Guest Blogger Ellen Lipsey Writes about Preservation Month


Reflections on Boston’s First City-Wide Preservation Month Celebration
Ellen Lipsey, Executive Director, Boston Landmarks Commission
Dudley Municipal Office Facility Model and Renderings,
photo courtesy of JazzBoston
 
            "That was the most fun ever!"             
"Who knew?" 
"This is so wonderful."
"It took a bit of organizing…and it was really great."
            "Standing room only!"
            "Would you present that again for us?"
           

While each comment referred to a specific program, they express the overwhelming spirit of Boston’s first city-wide Preservation Month celebration.  In case proof was needed, Preservation Month re-affirmed that Bostonians are perpetually eager to explore, discover, learn from, enjoy and be inspired by aspects of their city’s heritage, in and out of their daily paths.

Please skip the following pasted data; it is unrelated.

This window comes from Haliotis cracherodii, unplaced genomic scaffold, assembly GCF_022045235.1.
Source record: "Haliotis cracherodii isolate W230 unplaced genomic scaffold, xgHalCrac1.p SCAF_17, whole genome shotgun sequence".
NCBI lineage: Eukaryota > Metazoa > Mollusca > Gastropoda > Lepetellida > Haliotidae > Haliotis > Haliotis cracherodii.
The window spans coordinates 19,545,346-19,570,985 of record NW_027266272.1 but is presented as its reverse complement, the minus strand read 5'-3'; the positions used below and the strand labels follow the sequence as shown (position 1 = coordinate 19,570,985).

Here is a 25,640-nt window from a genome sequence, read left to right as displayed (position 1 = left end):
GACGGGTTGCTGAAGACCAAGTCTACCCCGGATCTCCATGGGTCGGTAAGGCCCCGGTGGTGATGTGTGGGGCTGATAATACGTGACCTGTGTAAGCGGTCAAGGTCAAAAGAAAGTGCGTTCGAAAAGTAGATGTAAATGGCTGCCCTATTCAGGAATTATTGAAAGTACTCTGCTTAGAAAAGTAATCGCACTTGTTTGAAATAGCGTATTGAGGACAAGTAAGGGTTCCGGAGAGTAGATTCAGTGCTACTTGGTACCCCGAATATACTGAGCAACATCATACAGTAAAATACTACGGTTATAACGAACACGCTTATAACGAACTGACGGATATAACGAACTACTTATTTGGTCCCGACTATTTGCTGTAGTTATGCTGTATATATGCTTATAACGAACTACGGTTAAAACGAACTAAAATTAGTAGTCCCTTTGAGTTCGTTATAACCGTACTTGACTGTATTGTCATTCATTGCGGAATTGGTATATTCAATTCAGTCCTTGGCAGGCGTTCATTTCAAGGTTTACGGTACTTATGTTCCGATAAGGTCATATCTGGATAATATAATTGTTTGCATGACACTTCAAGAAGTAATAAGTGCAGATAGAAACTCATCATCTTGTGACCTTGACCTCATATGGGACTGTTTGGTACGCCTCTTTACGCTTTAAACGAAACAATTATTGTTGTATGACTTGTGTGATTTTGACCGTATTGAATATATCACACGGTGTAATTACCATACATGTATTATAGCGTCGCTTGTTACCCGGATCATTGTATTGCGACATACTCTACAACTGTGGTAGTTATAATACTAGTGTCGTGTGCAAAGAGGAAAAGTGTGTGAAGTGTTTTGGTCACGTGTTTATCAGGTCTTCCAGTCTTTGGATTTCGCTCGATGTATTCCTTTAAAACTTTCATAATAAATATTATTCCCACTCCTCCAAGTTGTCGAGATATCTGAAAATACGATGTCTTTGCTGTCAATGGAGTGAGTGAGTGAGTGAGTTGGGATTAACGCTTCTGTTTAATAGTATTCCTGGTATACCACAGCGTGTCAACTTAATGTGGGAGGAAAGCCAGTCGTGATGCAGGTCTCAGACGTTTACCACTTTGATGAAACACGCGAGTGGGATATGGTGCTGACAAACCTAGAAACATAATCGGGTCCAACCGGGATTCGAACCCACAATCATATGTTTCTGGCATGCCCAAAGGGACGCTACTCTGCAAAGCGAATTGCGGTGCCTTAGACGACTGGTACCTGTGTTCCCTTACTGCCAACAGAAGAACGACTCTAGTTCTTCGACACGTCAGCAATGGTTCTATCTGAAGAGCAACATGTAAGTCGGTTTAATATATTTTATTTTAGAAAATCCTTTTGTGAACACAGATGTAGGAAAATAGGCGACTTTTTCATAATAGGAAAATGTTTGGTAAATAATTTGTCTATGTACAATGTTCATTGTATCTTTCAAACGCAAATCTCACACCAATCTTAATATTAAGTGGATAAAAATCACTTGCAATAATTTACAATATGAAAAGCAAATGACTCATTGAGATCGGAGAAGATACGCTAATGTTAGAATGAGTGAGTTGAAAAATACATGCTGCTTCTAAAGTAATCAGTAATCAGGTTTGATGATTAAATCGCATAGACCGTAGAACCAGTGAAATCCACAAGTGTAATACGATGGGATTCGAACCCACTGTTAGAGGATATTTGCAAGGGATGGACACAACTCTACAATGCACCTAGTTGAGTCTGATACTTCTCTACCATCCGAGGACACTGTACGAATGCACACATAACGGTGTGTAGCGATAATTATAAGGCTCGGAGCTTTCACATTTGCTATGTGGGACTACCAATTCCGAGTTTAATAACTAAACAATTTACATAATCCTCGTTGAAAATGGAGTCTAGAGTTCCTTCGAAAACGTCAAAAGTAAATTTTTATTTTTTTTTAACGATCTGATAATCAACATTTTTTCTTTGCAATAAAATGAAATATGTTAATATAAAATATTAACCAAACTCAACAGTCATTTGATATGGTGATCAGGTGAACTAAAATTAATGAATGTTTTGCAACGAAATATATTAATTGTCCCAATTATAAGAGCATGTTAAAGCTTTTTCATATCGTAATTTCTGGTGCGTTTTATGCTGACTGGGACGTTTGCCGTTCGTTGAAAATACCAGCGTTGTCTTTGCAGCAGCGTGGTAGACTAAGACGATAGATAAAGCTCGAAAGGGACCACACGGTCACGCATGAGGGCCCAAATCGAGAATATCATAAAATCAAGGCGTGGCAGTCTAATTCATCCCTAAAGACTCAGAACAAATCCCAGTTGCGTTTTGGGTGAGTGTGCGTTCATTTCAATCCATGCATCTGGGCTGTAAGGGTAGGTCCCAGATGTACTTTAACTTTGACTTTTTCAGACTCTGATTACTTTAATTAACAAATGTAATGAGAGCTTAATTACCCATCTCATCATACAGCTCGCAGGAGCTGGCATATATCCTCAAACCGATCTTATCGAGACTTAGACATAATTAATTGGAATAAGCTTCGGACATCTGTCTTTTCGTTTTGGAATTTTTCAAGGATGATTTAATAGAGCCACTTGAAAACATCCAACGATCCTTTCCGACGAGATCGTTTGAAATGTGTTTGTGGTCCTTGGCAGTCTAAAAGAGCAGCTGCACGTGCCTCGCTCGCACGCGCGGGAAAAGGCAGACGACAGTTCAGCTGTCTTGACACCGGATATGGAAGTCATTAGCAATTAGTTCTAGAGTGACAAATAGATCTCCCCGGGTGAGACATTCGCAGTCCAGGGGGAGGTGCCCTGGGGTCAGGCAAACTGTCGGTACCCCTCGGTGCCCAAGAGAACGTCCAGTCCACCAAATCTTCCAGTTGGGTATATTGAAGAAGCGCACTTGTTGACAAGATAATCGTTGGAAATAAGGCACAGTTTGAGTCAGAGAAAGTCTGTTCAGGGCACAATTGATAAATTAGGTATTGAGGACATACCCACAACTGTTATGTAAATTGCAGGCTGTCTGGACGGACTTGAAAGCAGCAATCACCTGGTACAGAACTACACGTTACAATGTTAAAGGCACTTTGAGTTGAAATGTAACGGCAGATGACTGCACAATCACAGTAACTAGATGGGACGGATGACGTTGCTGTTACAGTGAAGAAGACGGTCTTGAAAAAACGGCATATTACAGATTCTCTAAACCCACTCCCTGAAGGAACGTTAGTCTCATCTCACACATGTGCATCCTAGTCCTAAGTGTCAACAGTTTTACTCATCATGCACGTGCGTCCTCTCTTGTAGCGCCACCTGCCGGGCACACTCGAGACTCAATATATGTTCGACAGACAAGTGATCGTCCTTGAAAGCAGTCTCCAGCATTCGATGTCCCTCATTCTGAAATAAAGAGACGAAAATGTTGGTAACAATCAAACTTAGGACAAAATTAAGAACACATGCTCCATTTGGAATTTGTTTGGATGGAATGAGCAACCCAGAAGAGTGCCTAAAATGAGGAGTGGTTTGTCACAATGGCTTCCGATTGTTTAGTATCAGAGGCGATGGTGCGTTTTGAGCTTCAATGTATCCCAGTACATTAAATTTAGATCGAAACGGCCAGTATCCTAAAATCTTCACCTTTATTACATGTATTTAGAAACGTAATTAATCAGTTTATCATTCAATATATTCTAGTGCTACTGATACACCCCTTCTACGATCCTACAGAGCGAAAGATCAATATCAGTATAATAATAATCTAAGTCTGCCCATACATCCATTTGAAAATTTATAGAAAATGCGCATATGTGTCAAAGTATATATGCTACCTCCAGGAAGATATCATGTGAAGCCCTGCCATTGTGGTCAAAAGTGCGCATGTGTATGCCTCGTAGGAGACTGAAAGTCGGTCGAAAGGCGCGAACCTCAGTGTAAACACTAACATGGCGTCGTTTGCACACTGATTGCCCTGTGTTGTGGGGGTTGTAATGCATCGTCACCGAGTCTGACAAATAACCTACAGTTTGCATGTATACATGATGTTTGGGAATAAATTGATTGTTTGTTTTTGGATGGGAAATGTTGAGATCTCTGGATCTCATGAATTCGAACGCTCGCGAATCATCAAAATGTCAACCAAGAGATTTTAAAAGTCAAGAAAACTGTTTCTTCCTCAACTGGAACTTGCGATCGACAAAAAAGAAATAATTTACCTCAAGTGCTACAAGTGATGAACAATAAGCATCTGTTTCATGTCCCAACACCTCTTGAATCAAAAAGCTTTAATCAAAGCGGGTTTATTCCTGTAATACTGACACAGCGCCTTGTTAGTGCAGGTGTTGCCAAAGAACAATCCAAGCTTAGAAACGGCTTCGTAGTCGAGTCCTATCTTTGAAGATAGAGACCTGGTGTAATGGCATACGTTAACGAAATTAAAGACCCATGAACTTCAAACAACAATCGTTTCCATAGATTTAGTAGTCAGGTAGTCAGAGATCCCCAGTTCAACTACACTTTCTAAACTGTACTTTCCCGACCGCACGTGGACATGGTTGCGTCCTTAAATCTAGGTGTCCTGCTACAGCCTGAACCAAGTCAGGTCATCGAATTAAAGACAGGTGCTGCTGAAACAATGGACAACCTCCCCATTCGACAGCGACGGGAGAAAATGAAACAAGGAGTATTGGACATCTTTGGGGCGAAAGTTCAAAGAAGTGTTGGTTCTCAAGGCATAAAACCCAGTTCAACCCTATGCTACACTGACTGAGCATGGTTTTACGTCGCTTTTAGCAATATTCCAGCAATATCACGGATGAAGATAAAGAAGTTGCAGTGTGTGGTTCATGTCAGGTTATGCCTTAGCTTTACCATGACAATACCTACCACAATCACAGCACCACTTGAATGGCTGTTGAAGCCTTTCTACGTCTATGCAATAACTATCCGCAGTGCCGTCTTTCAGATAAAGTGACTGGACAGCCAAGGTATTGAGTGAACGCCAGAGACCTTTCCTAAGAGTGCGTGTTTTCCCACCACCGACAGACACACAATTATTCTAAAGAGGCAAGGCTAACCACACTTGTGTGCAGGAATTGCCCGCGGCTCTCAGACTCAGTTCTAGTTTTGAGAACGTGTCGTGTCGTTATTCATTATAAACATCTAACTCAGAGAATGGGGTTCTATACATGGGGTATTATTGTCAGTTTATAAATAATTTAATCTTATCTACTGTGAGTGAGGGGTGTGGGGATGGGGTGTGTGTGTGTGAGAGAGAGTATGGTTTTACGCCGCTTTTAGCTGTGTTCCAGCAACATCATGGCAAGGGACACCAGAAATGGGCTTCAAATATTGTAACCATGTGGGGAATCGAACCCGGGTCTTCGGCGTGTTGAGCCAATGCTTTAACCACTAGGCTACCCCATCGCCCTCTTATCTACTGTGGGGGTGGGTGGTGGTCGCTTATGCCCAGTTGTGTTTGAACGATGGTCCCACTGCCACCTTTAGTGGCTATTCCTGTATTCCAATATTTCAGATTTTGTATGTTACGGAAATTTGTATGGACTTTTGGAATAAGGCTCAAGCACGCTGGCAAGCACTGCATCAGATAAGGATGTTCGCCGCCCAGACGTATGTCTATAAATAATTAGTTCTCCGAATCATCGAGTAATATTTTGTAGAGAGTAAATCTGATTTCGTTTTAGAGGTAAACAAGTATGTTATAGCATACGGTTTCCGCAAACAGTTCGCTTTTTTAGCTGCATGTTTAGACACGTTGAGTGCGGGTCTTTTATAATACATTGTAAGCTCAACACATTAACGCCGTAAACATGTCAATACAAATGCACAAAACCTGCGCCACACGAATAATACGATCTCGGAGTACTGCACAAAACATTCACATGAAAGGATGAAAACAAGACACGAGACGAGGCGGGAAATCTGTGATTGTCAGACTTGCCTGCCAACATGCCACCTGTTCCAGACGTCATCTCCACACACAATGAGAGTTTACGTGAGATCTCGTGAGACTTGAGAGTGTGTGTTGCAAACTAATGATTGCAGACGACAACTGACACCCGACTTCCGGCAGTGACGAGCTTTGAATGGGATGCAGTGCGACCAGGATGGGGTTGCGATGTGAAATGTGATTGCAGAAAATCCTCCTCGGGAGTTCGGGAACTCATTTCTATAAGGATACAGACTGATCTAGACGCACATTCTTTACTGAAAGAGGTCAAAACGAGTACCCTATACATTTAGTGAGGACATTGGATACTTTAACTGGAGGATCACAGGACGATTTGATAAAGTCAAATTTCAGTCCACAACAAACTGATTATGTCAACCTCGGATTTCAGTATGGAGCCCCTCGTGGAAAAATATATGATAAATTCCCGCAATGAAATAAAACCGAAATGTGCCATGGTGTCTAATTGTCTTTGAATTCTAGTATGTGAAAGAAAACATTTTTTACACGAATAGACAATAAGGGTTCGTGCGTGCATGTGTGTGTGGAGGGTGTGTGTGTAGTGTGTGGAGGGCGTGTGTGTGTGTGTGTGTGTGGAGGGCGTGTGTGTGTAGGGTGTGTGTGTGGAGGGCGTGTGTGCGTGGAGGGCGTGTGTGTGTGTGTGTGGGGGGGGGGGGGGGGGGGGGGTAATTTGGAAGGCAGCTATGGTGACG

Thursday, June 14, 2012

The Hayden Building Groundbreaking Featured on Boston.com




The Future of the Hayden Building
Boston.com 
Jeremy C. Fox
Town Correspondent  
June 13, 2012

Historic Boston Inc. bought Chinatown’s Hayden Building in 1993, when the burned-out shell of this historic building faced demolition.

Now, the historic-preservation organization plans to reopen the building with four new apartments and an improved first-floor retail space in time for the 20th anniversary of the purchase.

Robert W. Ogle appointed BAC's Director of Historic Preservation


Photo by Bonica Ayala and courtesy of the BAC